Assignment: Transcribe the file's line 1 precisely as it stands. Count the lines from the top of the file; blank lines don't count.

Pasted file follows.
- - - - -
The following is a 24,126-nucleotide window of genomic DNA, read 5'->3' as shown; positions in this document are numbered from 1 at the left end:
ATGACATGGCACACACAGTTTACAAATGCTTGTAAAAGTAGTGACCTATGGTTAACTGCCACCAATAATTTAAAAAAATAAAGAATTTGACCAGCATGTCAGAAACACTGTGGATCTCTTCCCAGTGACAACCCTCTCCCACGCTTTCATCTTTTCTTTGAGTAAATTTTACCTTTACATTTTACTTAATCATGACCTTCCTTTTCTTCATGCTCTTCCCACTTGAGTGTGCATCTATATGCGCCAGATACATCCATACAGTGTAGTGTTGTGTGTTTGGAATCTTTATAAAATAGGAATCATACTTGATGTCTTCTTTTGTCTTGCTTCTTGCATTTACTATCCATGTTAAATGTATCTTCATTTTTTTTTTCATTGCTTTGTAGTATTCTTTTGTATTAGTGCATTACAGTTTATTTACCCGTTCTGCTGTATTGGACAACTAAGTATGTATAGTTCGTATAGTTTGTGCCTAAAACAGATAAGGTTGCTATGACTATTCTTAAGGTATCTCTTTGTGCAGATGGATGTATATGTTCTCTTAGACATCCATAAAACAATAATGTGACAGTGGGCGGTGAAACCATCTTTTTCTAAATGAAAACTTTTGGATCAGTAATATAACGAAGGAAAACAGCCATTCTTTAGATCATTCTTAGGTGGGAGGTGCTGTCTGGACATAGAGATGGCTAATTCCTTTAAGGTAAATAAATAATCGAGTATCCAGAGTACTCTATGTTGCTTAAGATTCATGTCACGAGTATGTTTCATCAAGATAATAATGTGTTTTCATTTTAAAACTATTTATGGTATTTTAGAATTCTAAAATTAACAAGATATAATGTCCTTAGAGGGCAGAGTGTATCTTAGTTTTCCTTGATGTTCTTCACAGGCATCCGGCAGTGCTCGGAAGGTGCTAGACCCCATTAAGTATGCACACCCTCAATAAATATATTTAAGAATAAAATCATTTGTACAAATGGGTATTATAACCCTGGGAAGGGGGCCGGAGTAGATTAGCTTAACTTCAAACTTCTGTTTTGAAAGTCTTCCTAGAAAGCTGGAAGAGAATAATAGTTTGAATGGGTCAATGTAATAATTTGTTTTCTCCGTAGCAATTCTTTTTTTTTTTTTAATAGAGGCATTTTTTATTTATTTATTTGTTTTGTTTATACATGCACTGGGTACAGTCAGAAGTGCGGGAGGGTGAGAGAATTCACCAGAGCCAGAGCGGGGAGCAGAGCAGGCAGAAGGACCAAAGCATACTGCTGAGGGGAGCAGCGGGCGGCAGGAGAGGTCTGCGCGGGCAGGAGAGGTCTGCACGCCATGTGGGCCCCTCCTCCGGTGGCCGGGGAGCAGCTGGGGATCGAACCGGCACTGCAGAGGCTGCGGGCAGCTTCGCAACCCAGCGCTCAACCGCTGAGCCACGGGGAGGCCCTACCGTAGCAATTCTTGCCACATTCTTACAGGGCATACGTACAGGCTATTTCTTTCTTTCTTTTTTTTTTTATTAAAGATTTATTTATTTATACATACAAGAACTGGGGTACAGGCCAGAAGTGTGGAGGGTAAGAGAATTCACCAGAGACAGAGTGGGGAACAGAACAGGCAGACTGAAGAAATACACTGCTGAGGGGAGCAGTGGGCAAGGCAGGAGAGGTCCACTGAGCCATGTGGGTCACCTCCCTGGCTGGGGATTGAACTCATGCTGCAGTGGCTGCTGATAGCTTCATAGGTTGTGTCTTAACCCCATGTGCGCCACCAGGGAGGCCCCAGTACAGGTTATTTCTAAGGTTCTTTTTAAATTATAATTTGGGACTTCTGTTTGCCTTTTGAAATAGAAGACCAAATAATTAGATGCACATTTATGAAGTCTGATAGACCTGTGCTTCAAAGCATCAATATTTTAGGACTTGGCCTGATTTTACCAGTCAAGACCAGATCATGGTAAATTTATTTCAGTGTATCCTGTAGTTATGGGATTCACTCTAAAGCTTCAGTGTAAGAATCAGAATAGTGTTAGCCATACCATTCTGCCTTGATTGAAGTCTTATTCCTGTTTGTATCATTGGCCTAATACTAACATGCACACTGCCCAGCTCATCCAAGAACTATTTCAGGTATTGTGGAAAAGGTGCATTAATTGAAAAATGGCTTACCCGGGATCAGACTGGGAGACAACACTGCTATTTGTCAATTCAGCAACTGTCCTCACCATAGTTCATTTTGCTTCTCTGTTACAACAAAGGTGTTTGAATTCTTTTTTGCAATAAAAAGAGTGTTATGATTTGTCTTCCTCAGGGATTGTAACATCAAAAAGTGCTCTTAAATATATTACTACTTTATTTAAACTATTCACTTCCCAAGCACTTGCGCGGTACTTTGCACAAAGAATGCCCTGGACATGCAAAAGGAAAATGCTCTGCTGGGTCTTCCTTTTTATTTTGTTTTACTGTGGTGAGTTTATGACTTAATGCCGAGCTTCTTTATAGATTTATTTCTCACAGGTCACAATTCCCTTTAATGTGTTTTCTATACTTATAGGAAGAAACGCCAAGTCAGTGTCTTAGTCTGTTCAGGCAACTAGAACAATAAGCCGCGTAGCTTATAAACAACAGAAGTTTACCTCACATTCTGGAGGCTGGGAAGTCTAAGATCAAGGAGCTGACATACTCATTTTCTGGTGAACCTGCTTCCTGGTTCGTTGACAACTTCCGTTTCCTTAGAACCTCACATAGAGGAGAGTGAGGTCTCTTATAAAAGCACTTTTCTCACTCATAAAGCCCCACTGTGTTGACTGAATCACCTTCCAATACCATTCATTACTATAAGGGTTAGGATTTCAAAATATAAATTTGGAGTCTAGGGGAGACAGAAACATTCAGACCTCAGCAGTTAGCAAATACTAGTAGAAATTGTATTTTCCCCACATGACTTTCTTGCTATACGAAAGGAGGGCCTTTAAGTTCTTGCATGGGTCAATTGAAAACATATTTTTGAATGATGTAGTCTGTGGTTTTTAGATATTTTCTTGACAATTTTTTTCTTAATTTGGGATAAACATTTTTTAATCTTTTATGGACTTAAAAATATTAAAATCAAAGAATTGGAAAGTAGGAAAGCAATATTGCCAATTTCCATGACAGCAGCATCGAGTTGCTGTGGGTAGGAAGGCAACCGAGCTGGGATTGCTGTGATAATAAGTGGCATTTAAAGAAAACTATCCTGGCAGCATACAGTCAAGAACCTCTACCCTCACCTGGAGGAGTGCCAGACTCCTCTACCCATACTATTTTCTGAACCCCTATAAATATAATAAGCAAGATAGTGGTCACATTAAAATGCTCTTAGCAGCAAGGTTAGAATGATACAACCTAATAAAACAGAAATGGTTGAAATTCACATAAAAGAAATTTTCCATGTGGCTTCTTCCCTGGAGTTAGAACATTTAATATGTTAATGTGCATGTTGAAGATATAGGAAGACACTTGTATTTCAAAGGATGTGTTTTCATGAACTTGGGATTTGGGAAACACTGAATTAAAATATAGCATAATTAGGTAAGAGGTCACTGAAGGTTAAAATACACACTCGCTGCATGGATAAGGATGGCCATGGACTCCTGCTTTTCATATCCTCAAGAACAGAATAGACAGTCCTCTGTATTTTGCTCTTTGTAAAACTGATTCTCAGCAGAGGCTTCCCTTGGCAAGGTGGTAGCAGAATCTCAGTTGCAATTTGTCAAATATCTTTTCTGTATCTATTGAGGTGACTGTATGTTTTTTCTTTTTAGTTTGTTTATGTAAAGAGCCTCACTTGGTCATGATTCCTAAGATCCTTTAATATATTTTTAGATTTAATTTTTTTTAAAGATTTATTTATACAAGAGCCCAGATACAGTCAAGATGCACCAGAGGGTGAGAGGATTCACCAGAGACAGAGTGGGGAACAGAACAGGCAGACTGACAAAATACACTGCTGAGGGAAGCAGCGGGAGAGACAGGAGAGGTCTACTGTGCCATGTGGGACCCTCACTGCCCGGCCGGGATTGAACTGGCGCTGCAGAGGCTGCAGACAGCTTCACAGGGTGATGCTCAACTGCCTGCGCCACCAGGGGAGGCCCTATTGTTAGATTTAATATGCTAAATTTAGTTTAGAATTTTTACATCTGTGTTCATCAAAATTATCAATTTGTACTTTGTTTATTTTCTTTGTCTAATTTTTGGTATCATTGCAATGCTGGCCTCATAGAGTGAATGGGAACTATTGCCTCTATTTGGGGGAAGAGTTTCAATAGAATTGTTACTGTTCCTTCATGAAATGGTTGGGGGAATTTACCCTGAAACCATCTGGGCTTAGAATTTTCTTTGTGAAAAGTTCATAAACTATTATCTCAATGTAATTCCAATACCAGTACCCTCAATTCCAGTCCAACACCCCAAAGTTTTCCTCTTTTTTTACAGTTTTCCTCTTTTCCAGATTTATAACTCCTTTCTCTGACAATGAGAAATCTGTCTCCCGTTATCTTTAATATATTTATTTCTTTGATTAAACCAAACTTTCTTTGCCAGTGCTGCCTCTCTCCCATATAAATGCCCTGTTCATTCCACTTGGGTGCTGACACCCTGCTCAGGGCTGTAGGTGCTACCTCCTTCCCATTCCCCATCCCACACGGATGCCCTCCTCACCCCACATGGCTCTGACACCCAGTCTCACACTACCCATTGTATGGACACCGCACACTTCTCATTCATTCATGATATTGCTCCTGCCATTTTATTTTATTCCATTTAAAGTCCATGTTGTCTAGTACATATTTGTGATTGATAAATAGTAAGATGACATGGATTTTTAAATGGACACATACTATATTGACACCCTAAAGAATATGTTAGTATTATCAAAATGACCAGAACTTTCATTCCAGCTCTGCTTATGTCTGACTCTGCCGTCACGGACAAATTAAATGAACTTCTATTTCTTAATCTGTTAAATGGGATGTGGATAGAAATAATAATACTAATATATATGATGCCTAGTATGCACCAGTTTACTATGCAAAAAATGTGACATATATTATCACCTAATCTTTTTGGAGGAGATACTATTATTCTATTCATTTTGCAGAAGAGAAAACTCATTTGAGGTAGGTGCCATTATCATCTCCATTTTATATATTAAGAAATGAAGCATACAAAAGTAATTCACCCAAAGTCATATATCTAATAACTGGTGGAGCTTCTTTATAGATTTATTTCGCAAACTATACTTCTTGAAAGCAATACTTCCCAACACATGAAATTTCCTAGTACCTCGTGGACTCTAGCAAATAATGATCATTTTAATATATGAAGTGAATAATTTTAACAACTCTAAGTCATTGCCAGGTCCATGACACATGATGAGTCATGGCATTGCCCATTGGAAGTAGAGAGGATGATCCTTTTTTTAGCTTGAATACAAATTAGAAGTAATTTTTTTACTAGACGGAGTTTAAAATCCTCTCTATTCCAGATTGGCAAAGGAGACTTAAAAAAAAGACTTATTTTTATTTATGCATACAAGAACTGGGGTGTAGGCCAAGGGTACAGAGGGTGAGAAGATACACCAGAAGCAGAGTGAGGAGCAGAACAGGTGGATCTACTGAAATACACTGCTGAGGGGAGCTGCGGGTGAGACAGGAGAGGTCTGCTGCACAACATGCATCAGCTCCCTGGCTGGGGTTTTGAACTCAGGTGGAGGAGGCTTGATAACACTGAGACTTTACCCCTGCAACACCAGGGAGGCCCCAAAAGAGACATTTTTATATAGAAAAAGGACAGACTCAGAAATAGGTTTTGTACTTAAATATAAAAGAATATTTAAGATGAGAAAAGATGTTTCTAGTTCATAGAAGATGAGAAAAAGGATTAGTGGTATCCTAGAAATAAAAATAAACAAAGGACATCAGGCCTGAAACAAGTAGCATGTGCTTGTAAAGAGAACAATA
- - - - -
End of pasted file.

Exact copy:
The following is a 24,126-nucleotide window of genomic DNA, read 5'->3' as shown; positions in this document are numbered from 1 at the left end: